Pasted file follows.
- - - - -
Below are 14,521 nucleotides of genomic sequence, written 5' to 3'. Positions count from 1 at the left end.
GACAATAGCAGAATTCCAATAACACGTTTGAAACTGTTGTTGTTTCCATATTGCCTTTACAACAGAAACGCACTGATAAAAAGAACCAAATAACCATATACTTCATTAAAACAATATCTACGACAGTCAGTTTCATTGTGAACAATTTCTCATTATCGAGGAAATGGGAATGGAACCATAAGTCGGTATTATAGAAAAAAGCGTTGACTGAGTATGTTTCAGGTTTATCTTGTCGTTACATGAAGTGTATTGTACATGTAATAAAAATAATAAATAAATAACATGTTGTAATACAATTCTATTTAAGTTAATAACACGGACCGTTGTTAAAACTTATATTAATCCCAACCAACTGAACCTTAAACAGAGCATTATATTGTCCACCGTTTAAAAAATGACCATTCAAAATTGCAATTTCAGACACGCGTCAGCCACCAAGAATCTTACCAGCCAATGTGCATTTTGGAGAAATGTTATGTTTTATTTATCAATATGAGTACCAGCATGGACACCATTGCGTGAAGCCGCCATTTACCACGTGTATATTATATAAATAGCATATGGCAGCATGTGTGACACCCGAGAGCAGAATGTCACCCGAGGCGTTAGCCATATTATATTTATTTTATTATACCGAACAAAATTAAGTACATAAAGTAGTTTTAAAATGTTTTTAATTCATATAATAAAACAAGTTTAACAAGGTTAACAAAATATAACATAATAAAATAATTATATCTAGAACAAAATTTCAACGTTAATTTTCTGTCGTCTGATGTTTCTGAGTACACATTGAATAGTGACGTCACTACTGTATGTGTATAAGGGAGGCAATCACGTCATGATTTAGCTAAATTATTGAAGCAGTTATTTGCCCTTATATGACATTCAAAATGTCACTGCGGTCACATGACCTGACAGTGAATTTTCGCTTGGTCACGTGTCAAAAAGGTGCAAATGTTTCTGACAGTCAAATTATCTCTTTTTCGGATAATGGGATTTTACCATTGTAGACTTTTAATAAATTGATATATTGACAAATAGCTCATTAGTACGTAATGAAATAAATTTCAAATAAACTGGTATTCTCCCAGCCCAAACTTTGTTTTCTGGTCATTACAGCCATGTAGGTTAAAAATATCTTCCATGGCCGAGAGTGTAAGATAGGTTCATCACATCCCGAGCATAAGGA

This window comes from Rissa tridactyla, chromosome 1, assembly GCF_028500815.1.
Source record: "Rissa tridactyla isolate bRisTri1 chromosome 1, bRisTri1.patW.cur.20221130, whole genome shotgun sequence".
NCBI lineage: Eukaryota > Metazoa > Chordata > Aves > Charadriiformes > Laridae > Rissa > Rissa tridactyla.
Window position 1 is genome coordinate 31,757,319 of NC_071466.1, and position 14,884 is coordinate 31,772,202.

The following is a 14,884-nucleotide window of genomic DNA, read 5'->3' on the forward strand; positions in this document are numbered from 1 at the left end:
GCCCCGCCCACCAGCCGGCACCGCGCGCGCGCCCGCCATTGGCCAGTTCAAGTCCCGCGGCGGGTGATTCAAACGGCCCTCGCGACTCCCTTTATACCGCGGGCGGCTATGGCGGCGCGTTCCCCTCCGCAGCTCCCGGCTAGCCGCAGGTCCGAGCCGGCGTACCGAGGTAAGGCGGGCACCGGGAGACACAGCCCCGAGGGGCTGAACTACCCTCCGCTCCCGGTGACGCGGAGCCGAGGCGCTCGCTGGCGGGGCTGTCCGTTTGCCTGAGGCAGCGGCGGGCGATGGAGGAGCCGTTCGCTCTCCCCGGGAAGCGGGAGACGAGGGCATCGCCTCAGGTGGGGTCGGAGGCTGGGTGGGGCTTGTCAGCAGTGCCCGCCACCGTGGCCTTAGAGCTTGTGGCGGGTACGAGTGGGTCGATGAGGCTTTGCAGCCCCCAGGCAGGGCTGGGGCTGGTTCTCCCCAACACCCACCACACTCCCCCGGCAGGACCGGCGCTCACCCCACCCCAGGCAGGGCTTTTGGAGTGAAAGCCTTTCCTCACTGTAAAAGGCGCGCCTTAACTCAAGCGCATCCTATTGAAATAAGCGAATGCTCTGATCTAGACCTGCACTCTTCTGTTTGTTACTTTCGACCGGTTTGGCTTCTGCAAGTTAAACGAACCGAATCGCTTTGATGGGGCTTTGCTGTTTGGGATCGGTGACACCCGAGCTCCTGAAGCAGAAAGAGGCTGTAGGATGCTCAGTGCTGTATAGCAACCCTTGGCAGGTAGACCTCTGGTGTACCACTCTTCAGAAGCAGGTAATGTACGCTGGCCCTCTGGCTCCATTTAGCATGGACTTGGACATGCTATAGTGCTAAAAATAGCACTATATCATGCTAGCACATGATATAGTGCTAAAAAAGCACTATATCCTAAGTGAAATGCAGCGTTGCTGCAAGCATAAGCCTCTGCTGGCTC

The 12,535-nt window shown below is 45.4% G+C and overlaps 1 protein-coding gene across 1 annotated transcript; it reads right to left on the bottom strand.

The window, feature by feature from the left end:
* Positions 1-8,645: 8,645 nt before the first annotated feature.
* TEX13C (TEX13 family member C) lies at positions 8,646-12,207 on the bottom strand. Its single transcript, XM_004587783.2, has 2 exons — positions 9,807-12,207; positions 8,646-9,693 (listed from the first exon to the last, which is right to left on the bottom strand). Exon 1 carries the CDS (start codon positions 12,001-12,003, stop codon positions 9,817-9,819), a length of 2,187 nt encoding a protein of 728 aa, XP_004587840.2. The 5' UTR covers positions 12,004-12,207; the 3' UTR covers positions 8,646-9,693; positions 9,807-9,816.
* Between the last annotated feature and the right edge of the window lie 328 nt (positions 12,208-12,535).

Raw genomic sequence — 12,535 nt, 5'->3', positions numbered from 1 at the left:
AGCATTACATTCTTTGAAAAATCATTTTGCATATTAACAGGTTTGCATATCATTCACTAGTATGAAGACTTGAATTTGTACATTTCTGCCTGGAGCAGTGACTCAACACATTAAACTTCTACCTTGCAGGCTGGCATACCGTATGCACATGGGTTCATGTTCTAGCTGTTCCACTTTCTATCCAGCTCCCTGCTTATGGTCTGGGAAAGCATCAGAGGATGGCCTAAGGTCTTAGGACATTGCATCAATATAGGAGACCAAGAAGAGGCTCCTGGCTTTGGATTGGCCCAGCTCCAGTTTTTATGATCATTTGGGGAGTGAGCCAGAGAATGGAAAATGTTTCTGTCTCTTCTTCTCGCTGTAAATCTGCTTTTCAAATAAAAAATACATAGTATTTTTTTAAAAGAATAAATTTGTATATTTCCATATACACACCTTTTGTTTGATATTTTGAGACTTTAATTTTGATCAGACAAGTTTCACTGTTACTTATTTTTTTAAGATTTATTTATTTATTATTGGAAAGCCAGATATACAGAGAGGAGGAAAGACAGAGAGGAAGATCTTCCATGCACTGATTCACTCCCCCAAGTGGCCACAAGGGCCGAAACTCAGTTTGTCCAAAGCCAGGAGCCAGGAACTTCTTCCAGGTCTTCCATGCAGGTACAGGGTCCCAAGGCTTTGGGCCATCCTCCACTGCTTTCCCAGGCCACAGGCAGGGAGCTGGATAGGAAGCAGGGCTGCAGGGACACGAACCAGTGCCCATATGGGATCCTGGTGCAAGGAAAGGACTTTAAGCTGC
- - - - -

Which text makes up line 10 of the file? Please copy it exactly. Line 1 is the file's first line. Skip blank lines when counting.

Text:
The window, feature by feature from the left end: